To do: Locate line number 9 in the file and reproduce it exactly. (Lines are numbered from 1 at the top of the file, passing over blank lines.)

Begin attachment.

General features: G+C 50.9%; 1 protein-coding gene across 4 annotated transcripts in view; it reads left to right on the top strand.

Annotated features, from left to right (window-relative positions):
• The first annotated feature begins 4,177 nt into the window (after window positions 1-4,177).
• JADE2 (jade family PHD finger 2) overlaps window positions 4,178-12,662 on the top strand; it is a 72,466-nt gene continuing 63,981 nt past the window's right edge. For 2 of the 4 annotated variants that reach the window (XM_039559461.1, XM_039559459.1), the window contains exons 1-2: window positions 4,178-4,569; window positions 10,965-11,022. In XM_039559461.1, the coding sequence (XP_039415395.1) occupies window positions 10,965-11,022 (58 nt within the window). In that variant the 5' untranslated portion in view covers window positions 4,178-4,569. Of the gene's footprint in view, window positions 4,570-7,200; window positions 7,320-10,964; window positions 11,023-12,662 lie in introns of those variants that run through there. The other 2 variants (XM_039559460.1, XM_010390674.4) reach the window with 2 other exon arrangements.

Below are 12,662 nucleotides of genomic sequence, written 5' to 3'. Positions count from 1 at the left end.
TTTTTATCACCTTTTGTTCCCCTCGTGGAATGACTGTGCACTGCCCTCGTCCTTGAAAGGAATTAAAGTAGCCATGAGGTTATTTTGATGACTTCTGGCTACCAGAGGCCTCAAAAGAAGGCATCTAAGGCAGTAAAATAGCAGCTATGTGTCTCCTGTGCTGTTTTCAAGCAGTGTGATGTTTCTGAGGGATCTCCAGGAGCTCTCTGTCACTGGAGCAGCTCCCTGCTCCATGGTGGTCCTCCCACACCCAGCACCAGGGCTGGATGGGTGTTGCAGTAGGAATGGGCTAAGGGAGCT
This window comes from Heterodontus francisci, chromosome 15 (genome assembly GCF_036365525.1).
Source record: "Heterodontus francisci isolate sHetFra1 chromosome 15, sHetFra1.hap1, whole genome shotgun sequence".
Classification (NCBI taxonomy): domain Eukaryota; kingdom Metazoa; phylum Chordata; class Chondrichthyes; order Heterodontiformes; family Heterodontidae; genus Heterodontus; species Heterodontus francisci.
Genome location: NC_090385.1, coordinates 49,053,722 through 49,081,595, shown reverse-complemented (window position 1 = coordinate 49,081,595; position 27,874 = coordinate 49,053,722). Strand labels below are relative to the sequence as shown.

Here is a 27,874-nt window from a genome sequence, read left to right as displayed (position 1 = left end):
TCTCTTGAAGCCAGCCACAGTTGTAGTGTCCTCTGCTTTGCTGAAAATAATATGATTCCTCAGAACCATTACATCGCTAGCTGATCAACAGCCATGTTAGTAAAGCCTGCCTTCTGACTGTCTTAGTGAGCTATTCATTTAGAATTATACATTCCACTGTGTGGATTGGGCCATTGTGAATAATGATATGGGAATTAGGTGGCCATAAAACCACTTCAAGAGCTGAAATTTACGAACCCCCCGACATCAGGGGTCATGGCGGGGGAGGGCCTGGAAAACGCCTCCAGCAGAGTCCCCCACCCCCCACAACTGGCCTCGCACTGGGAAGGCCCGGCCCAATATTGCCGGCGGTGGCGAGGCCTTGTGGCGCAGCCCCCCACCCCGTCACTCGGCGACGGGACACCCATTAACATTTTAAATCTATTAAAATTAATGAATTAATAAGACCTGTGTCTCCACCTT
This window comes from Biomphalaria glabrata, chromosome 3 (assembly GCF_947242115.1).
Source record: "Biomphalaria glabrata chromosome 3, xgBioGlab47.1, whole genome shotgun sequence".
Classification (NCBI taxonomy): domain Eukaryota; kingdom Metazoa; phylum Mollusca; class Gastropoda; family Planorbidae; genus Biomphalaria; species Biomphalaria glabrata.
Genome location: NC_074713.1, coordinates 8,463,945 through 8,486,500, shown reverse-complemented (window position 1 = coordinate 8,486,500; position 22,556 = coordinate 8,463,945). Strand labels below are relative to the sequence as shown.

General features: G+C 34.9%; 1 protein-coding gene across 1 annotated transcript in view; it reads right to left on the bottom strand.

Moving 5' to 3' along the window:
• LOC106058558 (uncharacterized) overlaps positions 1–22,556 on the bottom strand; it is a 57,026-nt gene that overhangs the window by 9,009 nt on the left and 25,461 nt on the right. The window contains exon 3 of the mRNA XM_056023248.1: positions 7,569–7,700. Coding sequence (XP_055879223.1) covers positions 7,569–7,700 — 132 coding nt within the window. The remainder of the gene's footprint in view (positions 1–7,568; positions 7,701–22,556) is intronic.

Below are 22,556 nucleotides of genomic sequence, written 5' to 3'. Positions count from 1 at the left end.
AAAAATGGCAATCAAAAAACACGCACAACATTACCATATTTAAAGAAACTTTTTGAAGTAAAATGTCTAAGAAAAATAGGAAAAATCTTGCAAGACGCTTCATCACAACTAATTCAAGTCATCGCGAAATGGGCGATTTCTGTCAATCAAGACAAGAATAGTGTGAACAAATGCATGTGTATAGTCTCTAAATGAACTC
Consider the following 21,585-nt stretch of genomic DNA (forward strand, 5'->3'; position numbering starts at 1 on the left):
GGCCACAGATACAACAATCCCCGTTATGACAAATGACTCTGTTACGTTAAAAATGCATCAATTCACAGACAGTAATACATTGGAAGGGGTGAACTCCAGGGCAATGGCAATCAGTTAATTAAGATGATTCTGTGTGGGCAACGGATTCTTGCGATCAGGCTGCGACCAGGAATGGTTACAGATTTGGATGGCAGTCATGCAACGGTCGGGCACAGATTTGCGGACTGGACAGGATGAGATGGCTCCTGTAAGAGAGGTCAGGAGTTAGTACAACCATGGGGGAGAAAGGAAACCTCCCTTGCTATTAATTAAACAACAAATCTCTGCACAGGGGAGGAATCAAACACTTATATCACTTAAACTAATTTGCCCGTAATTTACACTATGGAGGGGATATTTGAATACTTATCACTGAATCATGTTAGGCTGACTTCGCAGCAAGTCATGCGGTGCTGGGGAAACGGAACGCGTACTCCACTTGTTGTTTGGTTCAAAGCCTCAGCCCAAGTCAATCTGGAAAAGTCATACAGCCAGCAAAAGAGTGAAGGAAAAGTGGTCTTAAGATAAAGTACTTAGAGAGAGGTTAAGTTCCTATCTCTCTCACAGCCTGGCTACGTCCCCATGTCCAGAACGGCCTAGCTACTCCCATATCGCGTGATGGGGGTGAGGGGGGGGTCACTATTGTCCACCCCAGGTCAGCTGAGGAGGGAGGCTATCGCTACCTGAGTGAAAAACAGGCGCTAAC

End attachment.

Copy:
Classification (NCBI taxonomy): domain Eukaryota; kingdom Metazoa; phylum Chordata; class Chondrichthyes; order Heterodontiformes; family Heterodontidae; genus Heterodontus; species Heterodontus francisci.